Taste & Travel
SUSIE ELLISON gets a taste of the shrimp industry in Florida.
…Amelia Island is credited with the birth of the modern American shrimping industry…
CHEF TODD RUIZ is looking pretty pleased with himself. His flock of handsome Rhode Island Reds and prettily speckled Cinnamon Queens has offered up a clutch of still warm, multicoloured eggs. The feathered girls are clucking around us, one pecking experimentally at my painted toenails.
The path to their free-range pen winds through a stand of coastal hammock, between live oaks dripping with Spanish moss, spiky stands of yucca, and mop-headed cabbage palms. A wooden footbridge crosses a shallow stream and the path leads on to the hoop-house, where tanks of fish are feeding nutrients to an aquaponics growing operation that provides fresh romaine lettuces to the Verandah restaurant, one of several Ruiz oversees as Executive Chef at The Omni Amelia Island Plantation.
Amelia, the northernmost barrier island on Florida's Atlantic coast, has an interesting history. It was home to the Timucuan, coastal dwelling Native Americans, until 1562 when French explorer Jean Ribault landed there. Over the next 400 years the island flew eight flags, alternating between Spanish, Mexican, Patriot, French and British rule, until the US government took control in 1821.
In Amelia Island's golden age, it was a playground for wealthy Americans, whose elegant Victorian mansions add charm to the treeshaded streets of the principal settlement, Fernandina Beach. Florida's
oldest tavern, the Palace Saloon, is just one of the landmarks in the historic downtown, along with many heritage buildings that now house cute B&Bs, boutiques, cafes and restaurants. The Visitor's Centre is housed in the old railway station, starting point of the first railroad link between Florida's east coast and the Gulf of Mexico.
Amelia Island is also credited with the birth of the modern American shrimping industry. An enterprising Sicilian fisherman developed a trawl net that dramatically increased the catch — and income — that could be garnered by family-owned boats. This stretch of the Florida coast is one of only a few places where you can taste American shrimp straight off the boat, fat, sweet and still redolent of the sea. But even frozen, wild-caught American shrimp are a treat worth seeking out, both for their sweet taste and for the support their purchase gives this endangered local industry.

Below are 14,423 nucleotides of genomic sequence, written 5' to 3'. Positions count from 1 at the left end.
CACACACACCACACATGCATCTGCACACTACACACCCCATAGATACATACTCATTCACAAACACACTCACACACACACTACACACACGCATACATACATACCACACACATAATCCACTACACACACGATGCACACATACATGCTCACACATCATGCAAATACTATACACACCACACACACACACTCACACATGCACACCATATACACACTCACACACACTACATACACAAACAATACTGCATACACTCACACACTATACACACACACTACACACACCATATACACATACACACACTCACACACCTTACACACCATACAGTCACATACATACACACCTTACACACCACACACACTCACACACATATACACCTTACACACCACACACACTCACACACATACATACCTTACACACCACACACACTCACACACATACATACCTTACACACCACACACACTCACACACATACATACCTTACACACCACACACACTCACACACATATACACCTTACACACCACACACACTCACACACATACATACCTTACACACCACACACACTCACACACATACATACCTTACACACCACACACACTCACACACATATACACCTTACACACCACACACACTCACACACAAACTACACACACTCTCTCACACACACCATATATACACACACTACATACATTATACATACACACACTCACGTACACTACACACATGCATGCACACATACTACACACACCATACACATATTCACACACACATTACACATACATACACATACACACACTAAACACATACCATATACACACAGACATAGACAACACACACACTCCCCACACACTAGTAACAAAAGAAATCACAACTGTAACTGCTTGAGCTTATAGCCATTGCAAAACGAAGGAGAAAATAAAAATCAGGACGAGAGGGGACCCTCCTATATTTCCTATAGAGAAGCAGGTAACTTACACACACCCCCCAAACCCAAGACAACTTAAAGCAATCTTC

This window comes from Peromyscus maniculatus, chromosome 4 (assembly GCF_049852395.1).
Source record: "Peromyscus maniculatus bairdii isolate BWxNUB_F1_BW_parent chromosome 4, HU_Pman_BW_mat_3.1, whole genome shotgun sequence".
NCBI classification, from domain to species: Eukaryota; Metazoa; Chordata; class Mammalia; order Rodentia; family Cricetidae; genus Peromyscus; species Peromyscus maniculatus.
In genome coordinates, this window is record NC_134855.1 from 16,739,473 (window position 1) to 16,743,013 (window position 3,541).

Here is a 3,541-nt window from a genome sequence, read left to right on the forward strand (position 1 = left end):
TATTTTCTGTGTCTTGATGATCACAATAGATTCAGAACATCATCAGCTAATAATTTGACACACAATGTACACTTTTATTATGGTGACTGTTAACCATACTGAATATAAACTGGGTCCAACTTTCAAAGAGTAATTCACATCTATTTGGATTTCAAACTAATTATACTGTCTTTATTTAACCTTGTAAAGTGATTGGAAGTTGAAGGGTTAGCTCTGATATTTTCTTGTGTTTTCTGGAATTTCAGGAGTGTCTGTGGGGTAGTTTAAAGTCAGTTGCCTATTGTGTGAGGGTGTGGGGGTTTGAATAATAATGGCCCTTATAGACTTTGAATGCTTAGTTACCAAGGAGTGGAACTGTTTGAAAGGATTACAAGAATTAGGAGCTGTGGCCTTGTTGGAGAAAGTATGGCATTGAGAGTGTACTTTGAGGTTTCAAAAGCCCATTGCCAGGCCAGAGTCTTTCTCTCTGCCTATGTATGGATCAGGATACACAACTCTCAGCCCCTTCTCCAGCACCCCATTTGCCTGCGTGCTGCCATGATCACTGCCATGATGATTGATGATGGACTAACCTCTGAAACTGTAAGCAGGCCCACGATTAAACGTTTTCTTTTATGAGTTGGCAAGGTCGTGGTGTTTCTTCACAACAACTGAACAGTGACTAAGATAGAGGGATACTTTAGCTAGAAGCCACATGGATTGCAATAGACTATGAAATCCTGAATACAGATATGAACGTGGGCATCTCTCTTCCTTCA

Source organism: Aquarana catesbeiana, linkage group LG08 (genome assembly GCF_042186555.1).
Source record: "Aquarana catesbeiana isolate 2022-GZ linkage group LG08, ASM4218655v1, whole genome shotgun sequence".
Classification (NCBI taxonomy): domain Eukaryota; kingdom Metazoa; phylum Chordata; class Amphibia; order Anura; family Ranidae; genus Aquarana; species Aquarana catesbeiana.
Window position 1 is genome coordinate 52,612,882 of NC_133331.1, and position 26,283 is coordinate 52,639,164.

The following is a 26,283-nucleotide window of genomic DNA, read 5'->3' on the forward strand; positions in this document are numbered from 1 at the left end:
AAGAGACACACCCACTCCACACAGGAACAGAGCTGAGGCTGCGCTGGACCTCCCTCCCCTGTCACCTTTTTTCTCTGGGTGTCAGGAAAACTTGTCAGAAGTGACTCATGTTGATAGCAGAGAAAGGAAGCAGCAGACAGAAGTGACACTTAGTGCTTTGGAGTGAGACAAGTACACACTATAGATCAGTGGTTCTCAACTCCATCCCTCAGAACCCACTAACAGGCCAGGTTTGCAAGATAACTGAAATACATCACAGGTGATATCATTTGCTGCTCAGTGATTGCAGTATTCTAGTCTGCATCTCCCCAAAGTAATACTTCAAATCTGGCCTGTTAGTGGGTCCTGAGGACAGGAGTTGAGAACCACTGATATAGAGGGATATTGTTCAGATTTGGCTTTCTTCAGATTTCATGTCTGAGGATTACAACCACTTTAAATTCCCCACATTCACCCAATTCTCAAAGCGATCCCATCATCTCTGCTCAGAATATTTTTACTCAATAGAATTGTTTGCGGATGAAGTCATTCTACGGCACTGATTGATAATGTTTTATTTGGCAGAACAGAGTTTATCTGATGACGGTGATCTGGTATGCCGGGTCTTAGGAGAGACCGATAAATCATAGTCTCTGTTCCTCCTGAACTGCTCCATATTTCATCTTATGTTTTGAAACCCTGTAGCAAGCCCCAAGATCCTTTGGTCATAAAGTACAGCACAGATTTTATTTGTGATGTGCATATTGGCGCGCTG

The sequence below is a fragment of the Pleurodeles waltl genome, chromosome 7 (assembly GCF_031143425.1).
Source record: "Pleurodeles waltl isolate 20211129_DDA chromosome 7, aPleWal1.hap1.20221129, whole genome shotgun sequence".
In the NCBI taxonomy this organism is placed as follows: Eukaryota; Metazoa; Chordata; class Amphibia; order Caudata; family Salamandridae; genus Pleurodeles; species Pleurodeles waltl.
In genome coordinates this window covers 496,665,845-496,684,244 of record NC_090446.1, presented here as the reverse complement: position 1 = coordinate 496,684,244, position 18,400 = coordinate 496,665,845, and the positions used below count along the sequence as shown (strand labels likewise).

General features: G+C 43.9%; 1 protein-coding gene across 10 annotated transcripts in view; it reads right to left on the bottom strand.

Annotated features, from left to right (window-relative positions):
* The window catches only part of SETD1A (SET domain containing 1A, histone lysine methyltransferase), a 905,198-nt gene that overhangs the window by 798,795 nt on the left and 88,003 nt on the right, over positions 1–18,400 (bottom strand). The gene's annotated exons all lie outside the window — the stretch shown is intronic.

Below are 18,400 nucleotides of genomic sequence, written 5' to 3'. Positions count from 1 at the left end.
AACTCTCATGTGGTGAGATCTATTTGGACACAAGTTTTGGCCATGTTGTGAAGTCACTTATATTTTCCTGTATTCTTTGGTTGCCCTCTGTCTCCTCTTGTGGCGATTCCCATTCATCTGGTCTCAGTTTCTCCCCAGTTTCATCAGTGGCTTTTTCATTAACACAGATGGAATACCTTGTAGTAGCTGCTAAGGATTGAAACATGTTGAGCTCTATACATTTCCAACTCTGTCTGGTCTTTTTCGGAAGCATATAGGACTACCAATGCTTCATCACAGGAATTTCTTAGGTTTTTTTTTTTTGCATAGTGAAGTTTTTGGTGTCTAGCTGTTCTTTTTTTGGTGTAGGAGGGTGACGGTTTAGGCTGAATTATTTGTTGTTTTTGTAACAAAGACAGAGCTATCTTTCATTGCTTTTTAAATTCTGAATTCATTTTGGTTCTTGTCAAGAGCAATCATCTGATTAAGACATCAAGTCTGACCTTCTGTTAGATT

At Timoti's Seafood Shack you will most likely have to get in line to place an order but this popular local picnic-table hangout serves the freshest local seafood, including those wonderful shrimp — in baskets, tacos, sandwiches, salads and poke bowls — with homemade iced tea and beer to wash it down. At The Salty Pelican, a jumpin' joint on the Fernandina Beach waterfront, “peel and eat” shrimp — steamed and seasoned, with wedges of lemon for squeezing — come with live music and prime sunset viewing.
Kicking it up at Lagniappe — a fine dining establishment that balances snappy service with top-notch New Orleans-style cooking (and a perfect Sazerac) — local shrimp, accented with tasso ham and andouille sausage, makes a terrific topping for Geechie Boy heirloom grits. Catch of the day (flounder) with an asiago crust, spinach risotto, and smoked tomato coulis is another standout.
Omni Amelia Island Plantation also uses local shrimp (exclusively) in its restaurants, in keeping with its sustainability ethos and hyperlocal footprint.
A far-sighted land developer named Charles Fraser bought 3,000 acres of uplands and tidal marshes on Amelia in the 1970s, with the goal of creating a resort that existed in harmony with nature. The Omni Amelia Island Plantation is surrounded by native Florida vegetation — roads weave around and under ancient live oaks, beachfront and dunes are protected and residential units are nestled within the hammock, surrounded by tumbling flowers and greenery.
Todd Ruiz found a little piece of paradise when he landed the job at the Plantation. Raised on a South Texas farm, he inherited a green thumb from his dad. “Growing food comes naturally to me,” he says, leading the way through his organic gardens to a meadow filled with beehives. While his hens provide eggs for the omelets served at the resort's Sunrise café, the bees provide honey for toast and the sevengrain granola mix that Ruiz makes himself. The bees feed on the native vegetation, producing seasonal honeys — palmetto in fall and winter, wildflower in spring, and the rare and highly prized tupelo in summer. They also have access to the calamondins, pomelo, peach, satsuma and Meyer lemon trees Ruiz has planted in his garden, along with vegetables and a galaxy of herbs. “We have an almost yearround growing season here,” he explains, going on to describe the farm-to-table dinners he hosts in the garden for guests of the resort. “They are happy to help with the chickens,” he adds. “Not so much with the bees.”